American Society of Clinical Oncology, June 3-7

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The 52nd Annual Meeting of the American Society of Clinical Oncology

The annual meeting of the American Society of Clinical Oncology was held from June 3 to 7 in Chicago and attracted approximately 20,000 participants from around the world, including clinicians, academicians, allied health professionals, and others interested in oncology. The conference featured the latest advances in clinical cancer research, with presentations focusing on novel targeted therapies as well as improvements in chemotherapy and radiation therapy approaches.

As part of the Metastatic Breast Cancer Project, Nikhil Wagle, M.D., of the Broad Institute in Cambridge, Mass., and colleagues launched a direct-to-patient nationwide study to engage patients via social media and advocacy groups and empower them to accelerate research by sharing their clinical information.

"Working with a number of metastatic breast cancer patients, advocates, and advocacy organizations, we developed a website, www.mbcproject.org, where patients can learn about the project and, if they are interested, can click 'Count Me In' and enter their contact information," Wagle said. "In the seven months since we launched, more than 2,000 patients from all 50 states have enrolled in the study. In addition to providing their contact information, 95 percent of these patients have provided detailed information about their cancer, their treatments, and their experiences."

According to Wagle, this database of 2,000 patients has allowed the investigators to identify groups of rare patients who have been particularly challenging to study with traditional approaches, including exceptional responders, patients diagnosed with metastatic breast cancer at a very young age, and patients who had metastatic disease at their initial diagnosis.

"Our goal is to generate a shared resource for researchers, as all clinical and genomic data generated in this study will be shared widely," Wagle added. "This is a proof-of-concept study that we hope can serve as a model for patient-driven research in other cancer types."

Several authors disclosed financial ties to the pharmaceutical and biotechnology industries.

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In another study, Charles M. Rudin, M.D., Ph.D., of the Memorial Sloan Kettering Cancer Center in New York City, and colleagues found that a combination approach using antibody drug conjugate rovalpituzumab tesirine (combination of an anti-delta-like protein 3 [DLL3] antibody and pyrrolobenzodiazepine dimer) was effective in patients with recurrent small-cell lung cancer (SCLC). The investigators demonstrated that the treatment approach stopped tumor growth in 89 percent of patients with high levels of DLL3, while reducing tumor size in 39 percent.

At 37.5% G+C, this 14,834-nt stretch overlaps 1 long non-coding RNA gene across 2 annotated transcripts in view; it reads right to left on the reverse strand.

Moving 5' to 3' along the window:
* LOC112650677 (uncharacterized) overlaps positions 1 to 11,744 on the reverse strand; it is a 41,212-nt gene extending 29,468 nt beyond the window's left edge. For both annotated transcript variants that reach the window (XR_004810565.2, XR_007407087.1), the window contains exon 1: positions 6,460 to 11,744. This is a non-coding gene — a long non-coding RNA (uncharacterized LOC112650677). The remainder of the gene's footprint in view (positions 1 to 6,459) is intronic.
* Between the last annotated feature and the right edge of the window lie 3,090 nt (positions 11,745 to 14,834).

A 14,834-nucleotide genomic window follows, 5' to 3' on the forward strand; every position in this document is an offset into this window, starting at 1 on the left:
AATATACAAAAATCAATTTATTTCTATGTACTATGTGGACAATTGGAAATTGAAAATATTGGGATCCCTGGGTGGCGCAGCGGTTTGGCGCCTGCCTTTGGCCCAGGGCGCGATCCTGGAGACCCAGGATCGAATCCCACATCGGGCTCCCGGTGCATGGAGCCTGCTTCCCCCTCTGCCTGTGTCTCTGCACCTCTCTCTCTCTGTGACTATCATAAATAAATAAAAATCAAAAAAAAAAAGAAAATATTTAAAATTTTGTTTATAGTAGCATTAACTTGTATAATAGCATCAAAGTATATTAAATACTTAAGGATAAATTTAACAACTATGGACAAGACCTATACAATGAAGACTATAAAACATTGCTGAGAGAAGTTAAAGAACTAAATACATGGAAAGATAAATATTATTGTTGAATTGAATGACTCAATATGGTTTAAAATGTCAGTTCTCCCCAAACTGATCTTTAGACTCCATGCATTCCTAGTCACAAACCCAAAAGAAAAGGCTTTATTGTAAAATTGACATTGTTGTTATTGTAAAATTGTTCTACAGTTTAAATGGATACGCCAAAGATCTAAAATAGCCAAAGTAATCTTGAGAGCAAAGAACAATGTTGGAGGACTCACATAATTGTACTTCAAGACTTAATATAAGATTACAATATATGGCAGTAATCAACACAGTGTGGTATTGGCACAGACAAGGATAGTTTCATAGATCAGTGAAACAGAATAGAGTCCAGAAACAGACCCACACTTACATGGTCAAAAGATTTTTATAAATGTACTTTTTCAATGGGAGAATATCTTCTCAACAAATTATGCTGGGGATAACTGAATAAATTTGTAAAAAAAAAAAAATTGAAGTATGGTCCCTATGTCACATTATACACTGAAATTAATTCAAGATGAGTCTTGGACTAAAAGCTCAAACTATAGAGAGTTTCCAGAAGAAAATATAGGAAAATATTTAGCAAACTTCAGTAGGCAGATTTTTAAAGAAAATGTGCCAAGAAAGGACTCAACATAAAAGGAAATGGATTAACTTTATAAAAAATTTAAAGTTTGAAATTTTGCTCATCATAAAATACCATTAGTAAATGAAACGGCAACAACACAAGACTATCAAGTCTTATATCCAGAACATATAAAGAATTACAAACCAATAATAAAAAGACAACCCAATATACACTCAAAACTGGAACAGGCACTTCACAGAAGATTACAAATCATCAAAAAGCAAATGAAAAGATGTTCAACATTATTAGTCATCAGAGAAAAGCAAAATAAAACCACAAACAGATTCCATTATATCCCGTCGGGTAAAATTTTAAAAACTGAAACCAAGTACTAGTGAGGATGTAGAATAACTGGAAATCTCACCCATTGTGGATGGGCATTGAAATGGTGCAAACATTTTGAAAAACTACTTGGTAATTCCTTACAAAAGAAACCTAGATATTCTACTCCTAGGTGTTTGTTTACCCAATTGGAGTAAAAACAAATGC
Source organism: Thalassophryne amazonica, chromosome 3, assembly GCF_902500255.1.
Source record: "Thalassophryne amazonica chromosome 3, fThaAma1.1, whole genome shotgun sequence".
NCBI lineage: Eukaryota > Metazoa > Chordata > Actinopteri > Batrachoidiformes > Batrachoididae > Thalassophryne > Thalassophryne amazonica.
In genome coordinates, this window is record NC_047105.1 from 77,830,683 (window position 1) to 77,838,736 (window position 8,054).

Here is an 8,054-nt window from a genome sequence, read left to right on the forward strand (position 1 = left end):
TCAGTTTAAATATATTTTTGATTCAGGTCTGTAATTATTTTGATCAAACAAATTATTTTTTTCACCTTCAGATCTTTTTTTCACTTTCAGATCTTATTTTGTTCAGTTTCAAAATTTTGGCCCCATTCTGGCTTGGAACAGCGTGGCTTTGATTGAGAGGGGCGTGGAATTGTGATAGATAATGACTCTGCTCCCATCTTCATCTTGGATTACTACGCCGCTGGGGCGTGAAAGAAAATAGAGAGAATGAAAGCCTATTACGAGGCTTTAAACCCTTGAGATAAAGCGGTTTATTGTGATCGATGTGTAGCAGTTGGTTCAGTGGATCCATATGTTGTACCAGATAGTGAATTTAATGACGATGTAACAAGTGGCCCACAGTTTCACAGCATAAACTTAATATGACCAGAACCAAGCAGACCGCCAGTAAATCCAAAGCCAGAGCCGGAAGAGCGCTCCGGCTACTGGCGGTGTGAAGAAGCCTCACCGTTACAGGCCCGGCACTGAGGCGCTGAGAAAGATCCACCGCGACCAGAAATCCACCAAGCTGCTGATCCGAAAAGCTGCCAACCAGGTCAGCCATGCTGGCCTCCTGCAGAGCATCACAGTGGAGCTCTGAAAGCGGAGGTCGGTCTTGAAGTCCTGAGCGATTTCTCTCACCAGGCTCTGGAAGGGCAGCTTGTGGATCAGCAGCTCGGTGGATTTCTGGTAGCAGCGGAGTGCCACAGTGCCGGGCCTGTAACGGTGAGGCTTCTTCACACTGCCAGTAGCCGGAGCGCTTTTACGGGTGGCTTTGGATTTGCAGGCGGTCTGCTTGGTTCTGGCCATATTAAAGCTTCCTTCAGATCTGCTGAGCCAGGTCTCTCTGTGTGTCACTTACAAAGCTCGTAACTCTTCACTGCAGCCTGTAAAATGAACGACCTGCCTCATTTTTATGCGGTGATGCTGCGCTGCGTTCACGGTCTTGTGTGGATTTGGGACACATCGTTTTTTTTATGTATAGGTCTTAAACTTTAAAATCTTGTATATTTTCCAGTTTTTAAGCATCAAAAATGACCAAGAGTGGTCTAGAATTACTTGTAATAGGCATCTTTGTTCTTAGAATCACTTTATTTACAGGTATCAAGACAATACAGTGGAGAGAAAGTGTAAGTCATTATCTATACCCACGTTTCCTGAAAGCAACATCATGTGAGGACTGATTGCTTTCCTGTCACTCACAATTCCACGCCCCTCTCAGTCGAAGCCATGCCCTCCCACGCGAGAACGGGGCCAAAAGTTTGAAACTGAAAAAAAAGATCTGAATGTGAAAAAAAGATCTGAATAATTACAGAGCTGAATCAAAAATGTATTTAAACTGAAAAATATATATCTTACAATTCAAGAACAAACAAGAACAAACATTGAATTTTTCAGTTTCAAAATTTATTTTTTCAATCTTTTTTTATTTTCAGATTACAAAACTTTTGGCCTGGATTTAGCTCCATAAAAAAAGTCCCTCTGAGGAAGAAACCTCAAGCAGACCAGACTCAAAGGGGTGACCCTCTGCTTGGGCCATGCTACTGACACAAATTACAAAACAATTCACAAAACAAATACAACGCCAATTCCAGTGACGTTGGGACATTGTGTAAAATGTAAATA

"We've seen too few successes in recent years for small-cell lung cancer, which makes these early signs of efficacy all the more encouraging," Rudin said in a statement. "Although these results are preliminary, rovalpituzumab tesirine seems to be the first targeted therapy to show efficacy in small-cell lung cancer, and we may have identified DLL3 as the first predictive biomarker in this disease."

Several authors disclosed financial ties to pharmaceutical companies, including AbbVie, which developed rovalpituzumab tesirine.

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In the phase III European Study Group for Pancreatic Cancer 4 trial, John P. Neoptolemos, M.D., of the University of Liverpool in the United Kingdom, and colleagues randomized patients with early-stage pancreatic ductal adenocarcinoma to either gemcitabine alone or gemcitabine with capecitabine for 24 weeks. The investigators found that the addition of capecitabine to gemcitabine improved survival without any additional adverse effects. Specifically, the combination approach resulted in improvements in overall survival and estimated five-year survival.

"Unfortunately, most patients are not candidates for surgery when they are diagnosed with pancreatic cancer," Neoptolemos said in a statement. "These findings are significant because they show that those patients who can undergo surgery have a fighting chance of surviving this cancer with the combination of two commonly used chemotherapies."

Several authors disclosed financial ties to pharmaceutical companies, including Eli Lilly, the manufacturer of gemcitabine.

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ASCO: Follow-Up Care Lacking for Black Women With Breast Cancer

WEDNESDAY, June 8, 2016 (HealthDay News) -- Black breast cancer survivors in the United States are less likely than white or Hispanic women to get follow-up genetic screening and surgeries that can help prevent cancer recurrence, according to a study presented at the annual meeting of the American Society of Clinical Oncology, held from June 3 to 7 in Chicago.